With that said, information that does not provide new information e.g. if you know that someone lives in Stockholm, the information that they live in Sweden does not constitute new information, and hence cannot be counted towards the bits of entropy.

**Is it really that simple?**

In accordance with above, it seems to be possible to simply gather different bits of information, insert them into a mathematical formula and get an answer of whether the accumulated information is enough to identify an individual. Well, turns out it is not that simple. In theory there is no dispute that, this is how you can effectively identify someone. In practice, however, there are several concerns that might be addressed. Take the fact that it is difficult to understand how much information a certain identifier might present. The example above, that the city of Stockholm belongs to Sweden and hence does not bring forth new information, presumes that specific knowledge. Thus, it is not easy to distinguish already known information from *new *information which leads to an incorrect estimation of the information provided.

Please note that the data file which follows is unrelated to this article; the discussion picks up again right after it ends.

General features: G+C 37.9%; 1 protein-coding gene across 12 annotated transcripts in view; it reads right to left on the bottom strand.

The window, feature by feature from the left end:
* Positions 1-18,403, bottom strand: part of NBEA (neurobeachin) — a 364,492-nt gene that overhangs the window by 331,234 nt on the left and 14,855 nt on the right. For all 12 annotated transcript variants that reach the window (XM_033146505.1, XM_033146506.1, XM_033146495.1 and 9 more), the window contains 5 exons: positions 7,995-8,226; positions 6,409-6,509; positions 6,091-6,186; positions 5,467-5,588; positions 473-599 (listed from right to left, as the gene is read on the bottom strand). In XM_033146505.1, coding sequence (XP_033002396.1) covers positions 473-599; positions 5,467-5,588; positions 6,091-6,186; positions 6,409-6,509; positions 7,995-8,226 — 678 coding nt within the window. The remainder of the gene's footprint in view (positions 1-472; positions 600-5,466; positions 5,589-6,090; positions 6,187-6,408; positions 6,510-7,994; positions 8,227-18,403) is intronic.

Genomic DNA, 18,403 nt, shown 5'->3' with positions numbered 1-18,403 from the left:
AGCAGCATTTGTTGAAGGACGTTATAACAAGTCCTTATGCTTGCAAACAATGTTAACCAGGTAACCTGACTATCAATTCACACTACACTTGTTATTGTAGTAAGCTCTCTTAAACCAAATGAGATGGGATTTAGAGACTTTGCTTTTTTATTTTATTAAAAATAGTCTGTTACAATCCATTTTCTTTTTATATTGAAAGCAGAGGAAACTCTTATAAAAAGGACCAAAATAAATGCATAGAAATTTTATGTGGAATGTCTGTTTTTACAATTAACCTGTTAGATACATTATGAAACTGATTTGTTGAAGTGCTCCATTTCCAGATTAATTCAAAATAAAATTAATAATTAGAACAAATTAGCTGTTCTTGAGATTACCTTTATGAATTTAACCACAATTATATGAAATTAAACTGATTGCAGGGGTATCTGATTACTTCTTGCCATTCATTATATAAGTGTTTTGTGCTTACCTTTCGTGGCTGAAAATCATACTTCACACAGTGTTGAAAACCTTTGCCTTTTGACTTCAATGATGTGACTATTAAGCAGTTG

It is also necessary to understand that above-mentioned approach must be put in a legal context and therefore discern it from a purely mathematical approach. According to the GDPR, a criterion for the individual to be identifiable is that account should be taken to all the *reasonable means *at the controller’s or any other person’s disposal. This includes factors such as *cost, amount of time *and *technical means* amongst other things. Distinguishing between the objective way of being able to identify a person and a *relative way *of doing the same provides two different results. While blood, fingerprints and other types of unique biological samples might contain all the bits of entropy required to objectively identify a person, in most contexts there is simply no way of identifying the specific person behind the biological sample. Hence, although identifiers may contain all the necessary information on an objective level to identify a specific individual, in most cases it would not, judicially speaking, count as personal information.

With that said, it seems that privacy lawyers need to be around for a while longer in order to strike the correct balance of what constitutes personal data and not. If it is within a legal context, that is.